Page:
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  • How to Make a Mummy: According to Bob Brier and Robert Wade March 27, 2014

    Author: Beach Combing | in : Ancient
    How to Make a Mummy: According to Bob Brier and Robert Wade

    Checklist. You don’t believe in the resurrection of the dead? You are not squeamish about your body being messed around with after you have passed? You have no dangerous blood-bourne diseases? And you would like a form of immortality? Then why not volunteer to become an Egyptian mummy? This anyway is what happened 24 May […]

    Unlucky Days: Rufus Fears Speaks September 13, 2013

    Author: Beach Combing | in : Actualite, Ancient
    Unlucky Days: Rufus Fears Speaks

    It’s always fun when academics go off message in the middle of talks. Here is a particularly crazy example from a lecture by Rufus Fears, the celebrated classics professor and editor of Lord Acton, recorded for the Teaching Company, Famous Romans, 3. (The TC, btw, puts some great stuff out there and this series of […]

    Alwyn Ruddock: Enemy of History? November 28, 2012

    Author: Beach Combing | in : Actualite, Contemporary, Medieval, Modern
    Alwyn Ruddock: Enemy of History?

    You have worked your entire life researching a given area of history. However, you have published barely anything waiting to write your ‘big book’, the one that you will be remembered by. The years pass and the book does not materialise and then comes your final illness… What will you do with the seventy odd […]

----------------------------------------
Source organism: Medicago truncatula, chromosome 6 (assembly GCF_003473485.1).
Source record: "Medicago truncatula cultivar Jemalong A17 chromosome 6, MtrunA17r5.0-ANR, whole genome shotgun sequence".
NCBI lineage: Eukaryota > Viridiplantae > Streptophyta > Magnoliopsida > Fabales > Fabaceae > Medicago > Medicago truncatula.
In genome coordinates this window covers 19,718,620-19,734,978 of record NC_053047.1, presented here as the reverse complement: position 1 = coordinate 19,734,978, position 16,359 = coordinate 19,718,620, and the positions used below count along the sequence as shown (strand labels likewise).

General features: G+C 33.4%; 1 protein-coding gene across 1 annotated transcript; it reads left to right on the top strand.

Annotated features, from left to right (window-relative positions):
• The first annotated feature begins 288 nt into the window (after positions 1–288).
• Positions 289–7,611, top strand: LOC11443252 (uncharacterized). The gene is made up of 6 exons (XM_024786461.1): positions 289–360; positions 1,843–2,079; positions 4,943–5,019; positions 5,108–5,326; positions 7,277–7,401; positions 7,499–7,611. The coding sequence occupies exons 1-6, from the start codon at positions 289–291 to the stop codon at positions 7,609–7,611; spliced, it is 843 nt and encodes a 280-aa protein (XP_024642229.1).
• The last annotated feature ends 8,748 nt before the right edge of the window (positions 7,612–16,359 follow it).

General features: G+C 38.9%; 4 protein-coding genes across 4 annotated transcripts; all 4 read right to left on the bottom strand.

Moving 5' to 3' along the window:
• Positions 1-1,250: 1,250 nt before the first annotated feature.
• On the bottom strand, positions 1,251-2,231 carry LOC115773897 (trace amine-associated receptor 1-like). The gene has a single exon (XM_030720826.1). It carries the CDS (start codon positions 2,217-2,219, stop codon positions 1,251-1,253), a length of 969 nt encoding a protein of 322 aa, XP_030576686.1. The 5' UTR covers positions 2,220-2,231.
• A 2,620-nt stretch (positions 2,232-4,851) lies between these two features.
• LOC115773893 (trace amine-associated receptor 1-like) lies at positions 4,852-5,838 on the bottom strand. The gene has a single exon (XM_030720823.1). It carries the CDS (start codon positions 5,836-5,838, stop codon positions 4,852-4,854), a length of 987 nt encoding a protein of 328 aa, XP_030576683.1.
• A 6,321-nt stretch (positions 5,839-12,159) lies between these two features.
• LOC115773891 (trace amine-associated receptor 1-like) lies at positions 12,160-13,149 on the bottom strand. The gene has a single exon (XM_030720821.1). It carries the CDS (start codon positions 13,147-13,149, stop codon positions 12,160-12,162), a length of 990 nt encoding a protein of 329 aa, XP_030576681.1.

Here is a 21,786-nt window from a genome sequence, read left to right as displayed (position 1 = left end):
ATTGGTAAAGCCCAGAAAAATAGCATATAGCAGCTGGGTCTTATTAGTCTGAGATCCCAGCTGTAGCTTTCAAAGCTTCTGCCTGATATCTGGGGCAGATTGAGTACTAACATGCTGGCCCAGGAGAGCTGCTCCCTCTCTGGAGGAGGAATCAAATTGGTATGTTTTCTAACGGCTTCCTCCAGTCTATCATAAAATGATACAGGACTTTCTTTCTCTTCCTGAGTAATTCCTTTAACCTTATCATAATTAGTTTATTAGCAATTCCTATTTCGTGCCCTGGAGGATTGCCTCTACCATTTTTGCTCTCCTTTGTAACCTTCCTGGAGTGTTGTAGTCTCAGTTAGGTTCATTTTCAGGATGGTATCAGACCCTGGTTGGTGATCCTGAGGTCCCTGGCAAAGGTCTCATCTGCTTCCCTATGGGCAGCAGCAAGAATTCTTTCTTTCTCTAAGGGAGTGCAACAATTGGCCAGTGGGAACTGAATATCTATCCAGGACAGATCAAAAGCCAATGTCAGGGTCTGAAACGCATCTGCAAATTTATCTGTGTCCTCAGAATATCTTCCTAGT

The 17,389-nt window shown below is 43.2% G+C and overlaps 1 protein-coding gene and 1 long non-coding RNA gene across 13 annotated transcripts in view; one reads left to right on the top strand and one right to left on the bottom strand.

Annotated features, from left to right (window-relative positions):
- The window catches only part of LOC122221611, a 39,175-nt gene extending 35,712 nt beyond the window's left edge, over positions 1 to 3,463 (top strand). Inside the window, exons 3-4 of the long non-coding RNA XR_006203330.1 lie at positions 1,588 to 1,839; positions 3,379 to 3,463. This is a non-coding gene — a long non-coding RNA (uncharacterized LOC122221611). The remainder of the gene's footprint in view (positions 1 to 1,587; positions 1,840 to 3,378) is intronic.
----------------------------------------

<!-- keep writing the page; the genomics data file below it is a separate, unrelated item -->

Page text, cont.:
Jesus Christ and Naked Men September 23, 2012

    Author: Beach Combing | in : Ancient
    Jesus Christ and Naked Men

    All the fuss about Jesus’ wife the other day, put Beach in mind of an earlier controversial Biblical find, one that is, in many ways, more exciting. In 1958 a (then) young Biblical scholar Morton Smith (obit 1991) was working in the library of the Monastery of Mar Saba on the West Bank when he […]

    Burning Reputations in Science July 16, 2012

    Author: Beach Combing | in : Contemporary, Modern
    Burning Reputations in Science

    Imagine for a second with Beachcombing that you are world famous scientist. You don’t have a Nobel Prize yet, but a telephone call from Stockholm is a distinct possibility, particularly if you don’t say anything unwise about the developing world or human rights. In the meantime, you have fawning doctoral students, colleagues sending you sixty […]

    Don’t Get Mad, Get William: The Authorship Question July 13, 2012

    Author: Beach Combing | in : Actualite, Modern
    Don't Get Mad, Get William: The Authorship Question

    Beachcombing has written over 750 posts in the last couple of years with 2786 emails received in that time: two a week at the beginning, about twenty a day now…. And he’s glad to say that only 4 of these emails have been rude, though lots of others have included polite raps over much bruised […]

    Bringing Back Flogging? July 3, 2011

    Author: Beach Combing | in : Ancient, Contemporary, Modern
    Bringing Back Flogging?

    Beachcombing thought that he would give a little publicity to a ‘rogue researcher’ today: a tag that refers to those who, with often commendable eccentricity, step outside the bounds laid down by their profession – Beachcombing is always on the look out for these rare souls, drbeachcombing DOT yahoo AT com. The RR in question […]